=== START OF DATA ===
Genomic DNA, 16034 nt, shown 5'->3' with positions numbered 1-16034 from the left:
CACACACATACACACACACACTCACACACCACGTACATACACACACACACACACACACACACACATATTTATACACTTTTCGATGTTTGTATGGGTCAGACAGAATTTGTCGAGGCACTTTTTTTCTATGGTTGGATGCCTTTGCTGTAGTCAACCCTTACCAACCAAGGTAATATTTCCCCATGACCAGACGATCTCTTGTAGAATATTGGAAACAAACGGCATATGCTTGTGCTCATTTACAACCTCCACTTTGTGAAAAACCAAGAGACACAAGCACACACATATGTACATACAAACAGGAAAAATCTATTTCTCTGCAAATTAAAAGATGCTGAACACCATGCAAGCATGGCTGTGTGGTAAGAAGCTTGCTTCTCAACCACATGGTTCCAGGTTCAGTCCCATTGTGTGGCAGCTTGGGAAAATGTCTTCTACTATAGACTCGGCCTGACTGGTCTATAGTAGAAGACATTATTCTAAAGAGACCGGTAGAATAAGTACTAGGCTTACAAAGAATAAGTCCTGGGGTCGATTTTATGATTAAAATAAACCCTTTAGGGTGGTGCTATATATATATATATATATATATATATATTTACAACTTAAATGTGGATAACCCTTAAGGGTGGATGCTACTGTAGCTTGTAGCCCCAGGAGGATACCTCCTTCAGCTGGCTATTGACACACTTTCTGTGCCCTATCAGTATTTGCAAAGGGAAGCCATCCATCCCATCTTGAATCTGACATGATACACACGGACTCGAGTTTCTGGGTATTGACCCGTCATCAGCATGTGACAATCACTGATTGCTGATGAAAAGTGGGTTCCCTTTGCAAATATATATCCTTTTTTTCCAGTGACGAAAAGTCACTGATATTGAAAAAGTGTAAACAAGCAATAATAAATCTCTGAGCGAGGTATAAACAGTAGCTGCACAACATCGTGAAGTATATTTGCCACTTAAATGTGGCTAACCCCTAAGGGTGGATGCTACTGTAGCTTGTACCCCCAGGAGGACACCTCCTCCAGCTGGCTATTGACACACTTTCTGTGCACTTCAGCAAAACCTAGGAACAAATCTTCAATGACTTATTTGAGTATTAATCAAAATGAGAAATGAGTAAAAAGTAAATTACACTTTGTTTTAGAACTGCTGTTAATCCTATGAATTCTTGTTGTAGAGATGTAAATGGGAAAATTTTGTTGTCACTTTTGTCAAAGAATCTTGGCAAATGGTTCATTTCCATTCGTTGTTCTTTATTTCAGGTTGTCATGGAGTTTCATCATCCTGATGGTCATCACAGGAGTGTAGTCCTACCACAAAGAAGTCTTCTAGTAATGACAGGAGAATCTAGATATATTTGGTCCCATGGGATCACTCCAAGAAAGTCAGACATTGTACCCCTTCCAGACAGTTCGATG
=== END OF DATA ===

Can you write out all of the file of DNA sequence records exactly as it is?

Genomic DNA, 16034 nt, shown 5'->3' with positions numbered 1-16034 from the left:
CACACACATACACACACACACTCACACACCACGTACATACACACACACACACACACACACACACATATTTATACACTTTTCGATGTTTGTATGGGTCAGACAGAATTTGTCGAGGCACTTTTTTTCTATGGTTGGATGCCTTTGCTGTAGTCAACCCTTACCAACCAAGGTAATATTTCCCCATGACCAGACGATCTCTTGTAGAATATTGGAAACAAACGGCATATGCTTGTGCTCATTTACAACCTCCACTTTGTGAAAAACCAAGAGACACAAGCACACACATATGTACATACAAACAGGAAAAATCTATTTCTCTGCAAATTAAAAGATGCTGAACACCATGCAAGCATGGCTGTGTGGTAAGAAGCTTGCTTCTCAACCACATGGTTCCAGGTTCAGTCCCATTGTGTGGCAGCTTGGGAAAATGTCTTCTACTATAGACTCGGCCTGACTGGTCTATAGTAGAAGACATTATTCTAAAGAGACCGGTAGAATAAGTACTAGGCTTACAAAGAATAAGTCCTGGGGTCGATTTTATGATTAAAATAAACCCTTTAGGGTGGTGCTATATATATATATATATATATATATATATTTACAACTTAAATGTGGATAACCCTTAAGGGTGGATGCTACTGTAGCTTGTAGCCCCAGGAGGATACCTCCTTCAGCTGGCTATTGACACACTTTCTGTGCCCTATCAGTATTTGCAAAGGGAAGCCATCCATCCCATCTTGAATCTGACATGATACACACGGACTCGAGTTTCTGGGTATTGACCCGTCATCAGCATGTGACAATCACTGATTGCTGATGAAAAGTGGGTTCCCTTTGCAAATATATATCCTTTTTTTCCAGTGACGAAAAGTCACTGATATTGAAAAAGTGTAAACAAGCAATAATAAATCTCTGAGCGAGGTATAAACAGTAGCTGCACAACATCGTGAAGTATATTTGCCACTTAAATGTGGCTAACCCCTAAGGGTGGATGCTACTGTAGCTTGTACCCCCAGGAGGACACCTCCTCCAGCTGGCTATTGACACACTTTCTGTGCACTTCAGCAAAACCTAGGAACAAATCTTCAATGACTTATTTGAGTATTAATCAAAATGAGAAATGAGTAAAAAGTAAATTACACTTTGTTTTAGAACTGCTGTTAATCCTATGAATTCTTGTTGTAGAGATGTAAATGGGAAAATTTTGTTGTCACTTTTGTCAAAGAATCTTGGCAAATGGTTCATTTCCATTCGTTGTTCTTTATTTCAGGTTGTCATGGAGTTTCATCATCCTGATGGTCATCACAGGAGTGTAGTCCTACCACAAAGAAGTCTTCTAGTAATGACAGGAGAATCTAGATATATTTGGTCCCATGGGATCACTCCAAGAAAGTCAGACATTGTACCCCTTCCAGACAGTTCGATG